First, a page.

if someone can show me how they would write the equation out with the values that would help me understand alot better
 2 years ago

experimentX Group TitleBest ResponseYou've already chosen the best response.0
http://www.wolframalpha.com/input/?i=y+%3D+10%281++e^%282t%29%29+from+t%3D0+to+5
 2 years ago

lilg132 Group TitleBest ResponseYou've already chosen the best response.0
where did you get 10 from? and what about when it says k is measured in s^1?
 2 years ago

SmoothMath Group TitleBest ResponseYou've already chosen the best response.1
Okay okay. Well, the question of what e is is not too hard. e is a mathematical constant. Its value is approximately 2.71828
 2 years ago

lilg132 Group TitleBest ResponseYou've already chosen the best response.0
ok thanks for that smoothmath
 2 years ago

lilg132 Group TitleBest ResponseYou've already chosen the best response.0
also g = 9.8 ms^2
 2 years ago

SmoothMath Group TitleBest ResponseYou've already chosen the best response.1
Yup. If you want to read more about it or understand why it's important, wikipedia is a good source, as always. http://en.wikipedia.org/wiki/E_(mathematical_constant)
 2 years ago

experimentX Group TitleBest ResponseYou've already chosen the best response.0
just putting arbitrary values ... e is Euler's constant ... your velocity should be increasing with constant acceleration ... but since air resistance is directly proportional to velocity .... after certain velocity .. your velocity remains constant ... just another decay equation!!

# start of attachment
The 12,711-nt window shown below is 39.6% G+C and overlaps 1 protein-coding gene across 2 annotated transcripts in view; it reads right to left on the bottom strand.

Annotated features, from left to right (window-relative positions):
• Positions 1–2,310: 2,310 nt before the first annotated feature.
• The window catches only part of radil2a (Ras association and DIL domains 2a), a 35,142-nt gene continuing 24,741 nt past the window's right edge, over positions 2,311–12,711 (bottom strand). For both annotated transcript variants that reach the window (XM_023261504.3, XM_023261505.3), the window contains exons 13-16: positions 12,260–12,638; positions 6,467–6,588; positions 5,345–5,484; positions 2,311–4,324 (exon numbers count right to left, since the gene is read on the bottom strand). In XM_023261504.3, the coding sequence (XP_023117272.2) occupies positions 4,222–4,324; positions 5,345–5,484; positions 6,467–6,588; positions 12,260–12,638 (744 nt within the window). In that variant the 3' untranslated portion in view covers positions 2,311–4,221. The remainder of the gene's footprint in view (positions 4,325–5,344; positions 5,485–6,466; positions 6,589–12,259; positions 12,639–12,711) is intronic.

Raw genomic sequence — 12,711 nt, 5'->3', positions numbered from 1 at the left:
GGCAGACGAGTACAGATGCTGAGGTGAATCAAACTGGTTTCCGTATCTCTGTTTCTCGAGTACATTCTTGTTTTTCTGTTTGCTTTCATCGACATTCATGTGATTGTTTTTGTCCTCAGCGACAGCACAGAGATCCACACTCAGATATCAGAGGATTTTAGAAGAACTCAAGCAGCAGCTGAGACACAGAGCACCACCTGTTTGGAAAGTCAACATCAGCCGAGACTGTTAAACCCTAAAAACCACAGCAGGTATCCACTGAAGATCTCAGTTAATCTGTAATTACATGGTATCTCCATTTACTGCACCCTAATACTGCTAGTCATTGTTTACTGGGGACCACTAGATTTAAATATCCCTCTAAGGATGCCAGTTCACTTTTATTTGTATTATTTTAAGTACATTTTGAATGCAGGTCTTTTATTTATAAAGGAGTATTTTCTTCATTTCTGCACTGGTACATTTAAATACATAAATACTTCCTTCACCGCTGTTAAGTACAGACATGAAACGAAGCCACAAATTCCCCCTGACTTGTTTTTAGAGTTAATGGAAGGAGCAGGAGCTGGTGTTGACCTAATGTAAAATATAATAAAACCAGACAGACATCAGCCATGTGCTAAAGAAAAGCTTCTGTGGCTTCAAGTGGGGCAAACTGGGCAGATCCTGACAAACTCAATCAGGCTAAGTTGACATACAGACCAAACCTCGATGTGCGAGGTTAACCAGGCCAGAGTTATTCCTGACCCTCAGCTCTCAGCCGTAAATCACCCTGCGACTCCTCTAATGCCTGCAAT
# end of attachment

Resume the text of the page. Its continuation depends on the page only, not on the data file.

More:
2 years ago

lilg132 Group TitleBest ResponseYou've already chosen the best response.0
{lilg scratches his head}
 2 years ago

SmoothMath Group TitleBest ResponseYou've already chosen the best response.1
1) use a spreadsheet to plot the changing velocity over the 0 to 3 seconds for a parachutist
 2 years ago

SmoothMath Group TitleBest ResponseYou've already chosen the best response.1
I mean... I'm not fantastic at spreadsheets, but this is a simple problem as long as you are inputting the equation correctly.
 2 years ago

lilg132 Group TitleBest ResponseYou've already chosen the best response.0
what im mainly confused about is when i use these values in the equation FOR EXAMPLE g = 9.8 ms^2 to put it in the equation as 9.8^2 or just 9.8
 2 years ago

SmoothMath Group TitleBest ResponseYou've already chosen the best response.1